In December, the University of Texas at Austin's computer science department announced that it would stop using a machine-learning system to evaluate applicants for its Ph.D. program due to concerns that encoded bias may exacerbate existing inequities in the program and in the field in general. This move toward more inclusive admissions practices is a rare (and welcome) exception to a worrying trend in education: Colleges, standardized test providers, consulting companies, and other educational service providers are increasingly adopting predatory, discriminatory, and outright exclusionary student data practices. Student data has long been used as a college recruiting and admissions tool. In 1972, College Board, the company that owns the PSAT, the SAT, and the AP Exams, created its Student Search Service and began licensing student names and data profiles to colleges (hence the college catalogs that fill the mail boxes of high school students who have taken the exams). Today, College Board licenses millions of student data profiles every year for 47 cents per examinee.
Among the things I have not missed since entering middle age is the sensation of being an absolute beginner. It has been decades since I've sat in a classroom in a gathering cloud of incomprehension (Algebra 2, tenth grade) or sincerely tried, lesson after lesson, to acquire a skill that was clearly not destined to play a large role in my life (modern dance, twelfth grade). Learning to ride a bicycle in my early thirties was an exception--a little mortifying when my husband had to run alongside the bike, as you would with a child--but ultimately rewarding. Less so was the time when a group of Japanese schoolchildren tried to teach me origami at a public event where I was the guest of honor--I'll never forget their sombre puzzlement as my clumsy fingers mutilated yet another paper crane. Like Tom Vanderbilt, a journalist and the author of "Beginners: The Joy and Transformative Power of Lifelong Learning" (Knopf), I learn new facts all the time but new skills seldom.
Karoly Bozan (email@example.com) is an assistant professor in the Palumbo-Donahue School of Business at Duquesne University, Pittsburgh, PA, USA. Kalle Lyytinen is a Distinguished University Professor and Iris S. Wolstein Professor of Management Design at Case Western Reserve University, Cleveland, OH, USA. Gregory M. Rose is an associate professor in the Carson College of Business at Washington State University, Pullman, WA, USA.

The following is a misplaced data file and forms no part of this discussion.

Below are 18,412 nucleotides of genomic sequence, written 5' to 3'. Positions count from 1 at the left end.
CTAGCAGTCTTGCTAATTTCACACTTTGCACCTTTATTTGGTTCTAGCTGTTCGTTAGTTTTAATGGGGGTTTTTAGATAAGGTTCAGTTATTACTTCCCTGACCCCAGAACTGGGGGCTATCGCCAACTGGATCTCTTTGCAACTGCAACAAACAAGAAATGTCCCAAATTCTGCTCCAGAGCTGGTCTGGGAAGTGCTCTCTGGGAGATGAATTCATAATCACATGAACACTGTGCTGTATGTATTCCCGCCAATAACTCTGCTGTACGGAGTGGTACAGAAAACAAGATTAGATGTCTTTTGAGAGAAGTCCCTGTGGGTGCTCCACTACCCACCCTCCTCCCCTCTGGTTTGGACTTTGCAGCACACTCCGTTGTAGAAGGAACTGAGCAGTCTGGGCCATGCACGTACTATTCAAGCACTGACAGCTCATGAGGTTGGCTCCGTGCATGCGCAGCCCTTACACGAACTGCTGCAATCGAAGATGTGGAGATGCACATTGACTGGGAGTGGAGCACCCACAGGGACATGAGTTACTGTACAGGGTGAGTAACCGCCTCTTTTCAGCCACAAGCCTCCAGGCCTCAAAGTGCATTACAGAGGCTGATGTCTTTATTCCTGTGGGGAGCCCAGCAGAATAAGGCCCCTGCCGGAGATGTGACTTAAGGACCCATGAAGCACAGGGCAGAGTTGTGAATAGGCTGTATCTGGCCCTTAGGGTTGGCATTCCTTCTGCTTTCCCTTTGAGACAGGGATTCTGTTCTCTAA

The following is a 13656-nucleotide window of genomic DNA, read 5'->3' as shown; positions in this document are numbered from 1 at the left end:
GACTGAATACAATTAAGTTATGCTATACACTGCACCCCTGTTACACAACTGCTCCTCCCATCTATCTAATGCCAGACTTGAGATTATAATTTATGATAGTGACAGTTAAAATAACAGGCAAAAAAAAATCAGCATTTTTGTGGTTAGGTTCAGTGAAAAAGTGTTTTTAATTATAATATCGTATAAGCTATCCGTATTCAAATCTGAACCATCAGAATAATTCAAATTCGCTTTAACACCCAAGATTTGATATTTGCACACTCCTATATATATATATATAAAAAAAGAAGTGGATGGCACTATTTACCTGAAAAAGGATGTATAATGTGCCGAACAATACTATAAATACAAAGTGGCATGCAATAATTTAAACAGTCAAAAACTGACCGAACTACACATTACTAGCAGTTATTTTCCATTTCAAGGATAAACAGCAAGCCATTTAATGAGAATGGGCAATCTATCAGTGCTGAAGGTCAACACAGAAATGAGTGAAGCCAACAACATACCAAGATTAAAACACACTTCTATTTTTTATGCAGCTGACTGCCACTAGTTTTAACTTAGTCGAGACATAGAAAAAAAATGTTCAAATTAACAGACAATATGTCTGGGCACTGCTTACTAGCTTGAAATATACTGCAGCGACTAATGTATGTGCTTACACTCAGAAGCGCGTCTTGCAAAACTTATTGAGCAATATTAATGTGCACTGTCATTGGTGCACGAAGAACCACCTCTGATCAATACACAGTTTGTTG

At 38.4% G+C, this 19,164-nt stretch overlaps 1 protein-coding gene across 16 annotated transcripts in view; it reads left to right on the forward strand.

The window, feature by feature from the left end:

The Non-Programmers' Tutorial For Python 3 is a tutorial designed to be an introduction to the Python programming language. This guide is for someone with no programming experience. "The Coder's Apprentice" aims at teaching Python 3 to students and teenagers who are completely new to programming. Contrary to many of the other books that teach Python programming, this book assumes no previous knowledge of programming on the part of the students, and contains numerous exercises that allow students to train their programming skills. The book aims at striking the balance between a tutorial and reference book. Includes some fun exercises at the end! "A Byte of Python" is a free book on programming using the Python language. It serves as a tutorial or guide to the Python language for a beginner audience. If all you know about computers is how to save text files, then this is the book for you.
An HU Analytics Ph.D. student's research paper, recently named "Best Overall Paper" at the Tackling Climate Change with Machine Learning workshop at the NeurIPS2020 Conference, has been featured on Forbes.com. In the article, "A.I. needs to get real--and other takeaways from this year's NeurIPS," author Jeremy Kahn notes that (HU Analytics Ph.D. student) Lyra Wang and her collaborators have teamed "to create a machine learning system to automatically predict areas of oil and natural gas drilling sites that are likely to leak methane, the heat trapping gas that is 84 times more potent than carbon dioxide and a major contributor to global warming." Wang's paper, titled "A Machine Learning Approach to Methane Emissions Mitigation in the Oil and Gas Industry," in a section of the article titled, "An Eye of AI Research." To view the article, visit this link. Accredited by the Middle States Commission on Higher Education, Harrisburg University is a private non-profit university offering bachelor and graduate degree programs in science, technology, and math fields to a diverse student body.
Research shows that even undergraduate students lack these basic skills. Some are not accurate at judging the reliability of information sources or managing the quantity of material available. This is a particularly critical skill in the time of AI where fake news is so easy to produce and spread. Some do not have the skills to collaborate or work in teams, especially not through digital technologies. How can we then expect them to work with different types of AI?